For a man so opinionated, John Robb is a remarkably nice fella.
He’s also a bloke Blackpool should be incredibly proud of, for he is the definition of a local lad made good.
He made his name with The Membranes in the 70s and 80s, and as well as forming another successful band (Goldblade), he’s also written best-selling books, runs a hugely popular website, and has been one of the music world’s most respected voices for the last three decades.
But what makes him even more appealing is that he has never turned his back on the town where he grew up.
He’s fiercely proud of Blackpool, and it’s why the gig he has just lined up means so much to him – playing with The Membranes at the top of Blackpool Tower.
The concert takes place on Friday, August 8, during the town’s famous punk festival Rebellion, and to say Robb is looking forward to it is an understatement.
“It should be fantastic and I’m pretty sure we are the first ever band to play a gig at the top of the Tower,” said a man who is a big Blackpool FC fan, and hasn’t been scared to voice his opposition to fracking on the Fylde coast.
“In fact, I reckon it is probably the highest gig anyone has played, so it’ll be worth coming for that alone.”
Robb formed The Membranes with his mate Mark Tilton when the pair were at Blackpool Sixth Form College.
Tilton bought a ‘Woolworth’s special’ guitar, Robb made a bass out of spare parts and a slab of wood, they enlisted a singer and drummer, and away they went.
“This was pre-internet so we were four lads from Blackpool spending a lot of time in phone boxes, usually on Anchorsholme Lane, calling people, just to try and get going as a band,” Robb recalled. “Blackpool is a really interesting place, yet frustrating too because you are out on a limb at the end of the motorway – you can’t go anywhere else.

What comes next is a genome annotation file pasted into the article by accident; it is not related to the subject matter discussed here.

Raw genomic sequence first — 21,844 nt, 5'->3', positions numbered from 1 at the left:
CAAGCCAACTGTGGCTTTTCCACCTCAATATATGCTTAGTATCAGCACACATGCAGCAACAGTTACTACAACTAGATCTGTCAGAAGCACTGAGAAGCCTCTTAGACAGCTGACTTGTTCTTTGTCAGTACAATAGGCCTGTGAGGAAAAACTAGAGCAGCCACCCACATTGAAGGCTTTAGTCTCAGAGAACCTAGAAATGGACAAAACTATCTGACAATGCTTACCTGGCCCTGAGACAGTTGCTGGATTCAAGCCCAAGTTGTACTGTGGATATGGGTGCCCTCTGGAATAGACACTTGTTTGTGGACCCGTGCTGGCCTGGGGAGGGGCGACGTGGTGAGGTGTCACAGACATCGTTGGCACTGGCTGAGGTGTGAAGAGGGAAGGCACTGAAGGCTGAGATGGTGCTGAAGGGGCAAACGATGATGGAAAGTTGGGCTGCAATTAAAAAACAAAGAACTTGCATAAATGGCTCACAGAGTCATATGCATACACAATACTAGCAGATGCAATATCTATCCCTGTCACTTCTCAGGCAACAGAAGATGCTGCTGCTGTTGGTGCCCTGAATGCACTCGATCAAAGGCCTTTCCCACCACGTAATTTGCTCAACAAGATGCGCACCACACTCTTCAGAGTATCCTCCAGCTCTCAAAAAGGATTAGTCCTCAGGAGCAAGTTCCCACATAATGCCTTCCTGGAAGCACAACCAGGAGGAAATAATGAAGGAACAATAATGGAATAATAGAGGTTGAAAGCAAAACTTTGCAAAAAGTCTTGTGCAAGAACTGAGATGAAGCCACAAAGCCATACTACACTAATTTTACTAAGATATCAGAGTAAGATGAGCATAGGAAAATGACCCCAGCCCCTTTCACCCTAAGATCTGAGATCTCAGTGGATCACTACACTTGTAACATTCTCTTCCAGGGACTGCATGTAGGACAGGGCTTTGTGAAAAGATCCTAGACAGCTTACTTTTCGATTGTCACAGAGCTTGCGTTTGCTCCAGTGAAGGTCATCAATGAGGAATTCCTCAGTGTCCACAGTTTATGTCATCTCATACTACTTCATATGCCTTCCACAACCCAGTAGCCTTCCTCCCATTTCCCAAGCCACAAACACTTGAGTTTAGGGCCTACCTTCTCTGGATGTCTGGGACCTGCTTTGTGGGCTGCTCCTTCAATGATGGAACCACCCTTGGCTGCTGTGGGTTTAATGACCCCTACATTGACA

“Ten years before us The Beatles had played in town, Jethro Tull had come from Blackpool, and yet there were lots of good punk bands but nowhere for us to play.
“I think that shaped us, and why we got much more noisy and more frustrated sounding.”
The Membranes released six studio albums between 1979 and 90, with Robb going on to form Sensurround, then Goldblade, while managing to find the time to write a critically-acclaimed biography of The Stone Roses (as well as several other books), launch the website Louder Than War, and appear on TV and radio.
Performing in a band has always been his first love though. He still gigs all the time, and reformed The Membranes in 2010.
It’s little wonder that the 150 tickets available for the gig at Blackpool Tower are selling quickly.
“I expect there will be a lot of people who saw us in Blackpool back in the 70s and 80s, but the weird thing is that we also get a lot of young people coming to our gigs as well,” said Robb, 52.
“For me, Blackpool has always been the place I’ve loved most.
“It is a place that always seems to get associated with bad comedians and showbiz, but there has always been a very interesting undercurrent of stuff.
“Maybe it would be easier to come from New York or Berlin. Maybe people would take us more seriously then. I mean it’s hard enough being a Northerner, never mind coming from Blackpool.
“But I’d never want to hide where I’m from. It’s what made me who I am.”
As well as The Membranes, Blackpool bands Crackous Rock and Roll and Dysphonia are on the bill at the Tower, as well as highly-rated young band Jekyll.
And there will be cameras there too – the event is being filmed for a BBC4 film being made about the band.
If you want tickets you’d better be quick. They are priced £10 from the Tower or at http://louderthanwar.com/shop/tickets-2/the-membranes-live/